On our special day today, I wanted to treat you really well. So I woke up with a great fasting blood sugar and ate an almost no carb breakfast (though it wasn’t all that tasty)– I just wanted to make sure that we would both be in the mood to celebrate. Then you decided to pull one of your usual tricks: the unexplainable high that just won’t come down. I’ve seen it before, but why today???
Recently, I started to feel that I can 100% accept and control you, that life with you is not so bad… and maybe it’s not.
But there are days where I do everything that I can to treat you right and you don’t seem to care– you decide that the insulin you got just wasn’t enough (despite accurate basal rates, carb ratios, corrections factors, and carb counting that I determined based on your earlier complaints). And I start to wonder if all the effort is worth it…
So we decided to go out to dinner tonight to celebrate our five years of life together. I decided that I would celebrate with a high carb meal and some genuine “carb guessing” and ad hoc bolusing. And I did.
How did you thank me? With a blood sugar of 101 🙂 You knew just what I needed to end the anniversary right. Thank you for giving me the “night off” and allowing me to enjoy a nice meal out while you stayed on your BEST behavior.
I wanted to write this letter on a purely positive note about the struggles that we overcame and how we are ready for whatever may come. But today didn’t feel that way. No, today was more real. Today was a day to recognize that our relationship for the past five years has been full of ups and downs, just like today was up and down. And the coming days, weeks, months, and years will be full of ups and downs.
But the point is that we keep on keeping on because that’s what we do.
Sometimes you don’t cooperate with me; sometimes I don’t take care of you. But then there’s always a new day, a new inspiration. So far there have been just enough– I hope that there will continue to always be enough new days, new inspirations, and new reasons to keep on…
July 20, 2008
At 3:21am, I woke up covered in sweat. The feeling was familiar; my blood sugar was low. I reached for my meter to confirm what I already knew. Yep, 48 mg/dl..
But my immediate thought was: I could have prevented this late night low… if I had followed my instincts.
Last night included an evening run, where I was proud to keep my blood sugar between 100 and 140. Afterwards dinner and a before bed reading of 77 mg/dl. Given that there was still some active insulin in me (insulin-on-board, I like that phrase), I knew that I needed to eat 12g of carb. And I did.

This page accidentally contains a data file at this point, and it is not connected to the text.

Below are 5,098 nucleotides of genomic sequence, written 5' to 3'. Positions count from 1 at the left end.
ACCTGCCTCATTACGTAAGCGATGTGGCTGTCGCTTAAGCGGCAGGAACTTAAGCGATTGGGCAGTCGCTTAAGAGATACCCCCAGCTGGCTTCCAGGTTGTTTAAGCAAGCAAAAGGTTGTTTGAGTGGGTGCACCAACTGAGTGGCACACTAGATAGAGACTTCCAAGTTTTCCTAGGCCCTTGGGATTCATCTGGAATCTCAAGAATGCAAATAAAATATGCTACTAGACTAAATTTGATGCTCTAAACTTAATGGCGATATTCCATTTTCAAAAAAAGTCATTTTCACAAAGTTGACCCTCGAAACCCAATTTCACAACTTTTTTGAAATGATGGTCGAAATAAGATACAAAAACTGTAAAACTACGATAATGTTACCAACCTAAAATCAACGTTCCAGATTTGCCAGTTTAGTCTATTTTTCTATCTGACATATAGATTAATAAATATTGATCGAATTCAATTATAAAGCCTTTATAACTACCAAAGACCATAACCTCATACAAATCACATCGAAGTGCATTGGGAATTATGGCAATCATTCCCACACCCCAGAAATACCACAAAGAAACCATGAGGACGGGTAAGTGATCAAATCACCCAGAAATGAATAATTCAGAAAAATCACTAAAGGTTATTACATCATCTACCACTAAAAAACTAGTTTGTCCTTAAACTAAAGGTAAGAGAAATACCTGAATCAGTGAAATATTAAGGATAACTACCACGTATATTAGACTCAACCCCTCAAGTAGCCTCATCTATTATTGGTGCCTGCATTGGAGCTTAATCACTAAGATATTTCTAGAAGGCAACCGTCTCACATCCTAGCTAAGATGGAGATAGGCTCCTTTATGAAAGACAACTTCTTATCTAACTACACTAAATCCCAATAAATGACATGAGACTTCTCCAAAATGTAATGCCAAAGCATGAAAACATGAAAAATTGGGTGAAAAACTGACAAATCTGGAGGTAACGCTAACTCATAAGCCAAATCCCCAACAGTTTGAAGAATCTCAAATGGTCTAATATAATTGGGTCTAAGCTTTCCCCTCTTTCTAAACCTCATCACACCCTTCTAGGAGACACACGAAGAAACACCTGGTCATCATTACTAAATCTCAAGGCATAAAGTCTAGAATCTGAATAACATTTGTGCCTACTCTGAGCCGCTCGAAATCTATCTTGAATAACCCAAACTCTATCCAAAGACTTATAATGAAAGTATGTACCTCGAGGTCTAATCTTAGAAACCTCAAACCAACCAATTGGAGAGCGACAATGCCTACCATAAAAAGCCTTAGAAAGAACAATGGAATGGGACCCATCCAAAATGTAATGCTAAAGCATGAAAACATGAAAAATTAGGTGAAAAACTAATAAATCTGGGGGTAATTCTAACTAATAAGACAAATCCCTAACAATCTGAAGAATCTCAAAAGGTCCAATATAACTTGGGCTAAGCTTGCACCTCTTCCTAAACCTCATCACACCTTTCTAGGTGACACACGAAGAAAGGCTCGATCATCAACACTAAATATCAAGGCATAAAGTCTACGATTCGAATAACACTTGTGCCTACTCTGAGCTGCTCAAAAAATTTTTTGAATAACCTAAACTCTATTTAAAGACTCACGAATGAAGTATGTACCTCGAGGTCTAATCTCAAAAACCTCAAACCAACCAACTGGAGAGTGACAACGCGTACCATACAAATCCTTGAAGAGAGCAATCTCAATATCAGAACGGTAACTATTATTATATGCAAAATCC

But a little voice told me:
“You don’t usually run in the evening… you’re probably going to go low during the night. Maybe you should eat a little extra.”
Since I am really trying to avoid all night highs, I ignored that voice. As I fell asleep, I was even thinking that I should check again– or set an alarm to go off in an hour and check then. But the thought of a full night’s sleep in the midst of our busy lives was too enticing. Second good instinct ignored.
I could have eaten a small snack and woken up during the night to check, but I didn’t want to wake up during the night. So here I sit at 4am very awake and blogging about my night time low… brought on by the fact that I didn’t want to wake up during the night.
I think that it’s time that I start listening to my instincts a little bit more, even when I don’t want to hear what they are telling me!
July 12, 2008
During college, I babysat for a family with one child who has type 1 diabetes and one child who does not. Immediately I saw how excited the child with diabetes was to be with someone else like him, someone who had to do all the shots and finger pokes and carb counting. When he first saw my syringe, he excitedly proclaimed, “HEY! I have the SAME one.” (As far as I know, I think all insulin syringes look about the same.) But the high point for me was when his non-D sister walked into the room while we were both checking our blood sugar. He took one look at her and said in a slightly bragging tone, “Your pancreas works, but OURS don’t!!” At that moment, I realized how much easier it was for him, for me, for all of us to face diabetes knowing that we ARE NOT ALONE.
At the age of six, this young man taught me a lesson that I have only recently come to fully appreciate, living with diabetes is much easier when you know that you are not alone.
After years of feeling the need to prove to myself and the outside world (and even my doctor) that I can do this ON MY OWN, I now accept and rejoice in the fact, that there is no need to. I handle my diabetes better from day-to-day knowing that people all around the world are living similar lifestyles, dealing with similar issues. Through the diabetes online community, and TuDiabetes in particular, I have found comfort and strength in knowing that there are people that understand.
June 30, 2008
We went to visit some friends this weekend and one of them was surprised to see me poking my finger to check my blood sugar. He said that he figured that those days were over now that I was on the pump.
It’s a common misconception– that that device that I wear attached to me 24 hours a day deals with my diabetes for me.
No way. The pump is a tool that helps many achieve better control and a more flexible lifestyle. But, if anything, the pump requires MORE work on my part than injections did.
So then came the next question: how hard can it be to ‘close the loop’? (a pump that immediately responds to blood sugar levels– like a fake pancreas)
The answer, I don’t know. I hear that we are always “five years away” from closing the loop. Perhaps it’s too difficult, too risky. Perhaps there are companies that prevent such a technology from becoming available.
This could be a great advancement in diabetes care– still not a cure– but a whole new level. We tend to think that we can accomplish ANYTHING with technology. So what’s the hold up on closing the loop??